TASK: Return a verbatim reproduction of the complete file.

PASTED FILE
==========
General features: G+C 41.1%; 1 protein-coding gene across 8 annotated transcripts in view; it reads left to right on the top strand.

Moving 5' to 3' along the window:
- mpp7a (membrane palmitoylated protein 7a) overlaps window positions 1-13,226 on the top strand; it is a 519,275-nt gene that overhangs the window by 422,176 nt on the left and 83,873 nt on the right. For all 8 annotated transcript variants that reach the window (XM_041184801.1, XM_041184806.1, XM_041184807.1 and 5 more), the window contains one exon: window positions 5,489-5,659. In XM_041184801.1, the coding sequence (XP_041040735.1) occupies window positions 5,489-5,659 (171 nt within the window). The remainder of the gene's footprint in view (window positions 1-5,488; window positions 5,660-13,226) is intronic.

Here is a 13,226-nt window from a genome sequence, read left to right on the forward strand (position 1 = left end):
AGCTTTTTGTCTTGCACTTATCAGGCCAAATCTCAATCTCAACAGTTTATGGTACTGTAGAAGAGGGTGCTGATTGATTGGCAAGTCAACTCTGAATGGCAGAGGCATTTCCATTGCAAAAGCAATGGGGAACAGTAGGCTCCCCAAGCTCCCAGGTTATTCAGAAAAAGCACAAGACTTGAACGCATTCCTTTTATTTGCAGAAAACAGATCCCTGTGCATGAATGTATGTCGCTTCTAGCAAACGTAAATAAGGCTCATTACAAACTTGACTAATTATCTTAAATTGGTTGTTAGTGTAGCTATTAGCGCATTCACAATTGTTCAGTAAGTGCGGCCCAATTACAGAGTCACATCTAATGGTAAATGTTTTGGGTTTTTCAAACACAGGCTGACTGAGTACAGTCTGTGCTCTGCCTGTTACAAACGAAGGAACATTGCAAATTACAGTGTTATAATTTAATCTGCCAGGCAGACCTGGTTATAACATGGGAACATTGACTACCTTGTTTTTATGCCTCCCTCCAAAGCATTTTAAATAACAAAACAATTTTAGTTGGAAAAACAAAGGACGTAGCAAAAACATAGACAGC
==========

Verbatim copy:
General features: G+C 41.1%; 1 protein-coding gene across 8 annotated transcripts in view; it reads left to right on the top strand.

Moving 5' to 3' along the window:
- mpp7a (membrane palmitoylated protein 7a) overlaps window positions 1-13,226 on the top strand; it is a 519,275-nt gene that overhangs the window by 422,176 nt on the left and 83,873 nt on the right. For all 8 annotated transcript variants that reach the window (XM_041184801.1, XM_041184806.1, XM_041184807.1 and 5 more), the window contains one exon: window positions 5,489-5,659. In XM_041184801.1, the coding sequence (XP_041040735.1) occupies window positions 5,489-5,659 (171 nt within the window). The remainder of the gene's footprint in view (window positions 1-5,488; window positions 5,660-13,226) is intronic.

Here is a 13,226-nt window from a genome sequence, read left to right on the forward strand (position 1 = left end):
AGCTTTTTGTCTTGCACTTATCAGGCCAAATCTCAATCTCAACAGTTTATGGTACTGTAGAAGAGGGTGCTGATTGATTGGCAAGTCAACTCTGAATGGCAGAGGCATTTCCATTGCAAAAGCAATGGGGAACAGTAGGCTCCCCAAGCTCCCAGGTTATTCAGAAAAAGCACAAGACTTGAACGCATTCCTTTTATTTGCAGAAAACAGATCCCTGTGCATGAATGTATGTCGCTTCTAGCAAACGTAAATAAGGCTCATTACAAACTTGACTAATTATCTTAAATTGGTTGTTAGTGTAGCTATTAGCGCATTCACAATTGTTCAGTAAGTGCGGCCCAATTACAGAGTCACATCTAATGGTAAATGTTTTGGGTTTTTCAAACACAGGCTGACTGAGTACAGTCTGTGCTCTGCCTGTTACAAACGAAGGAACATTGCAAATTACAGTGTTATAATTTAATCTGCCAGGCAGACCTGGTTATAACATGGGAACATTGACTACCTTGTTTTTATGCCTCCCTCCAAAGCATTTTAAATAACAAAACAATTTTAGTTGGAAAAACAAAGGACGTAGCAAAAACATAGACAGC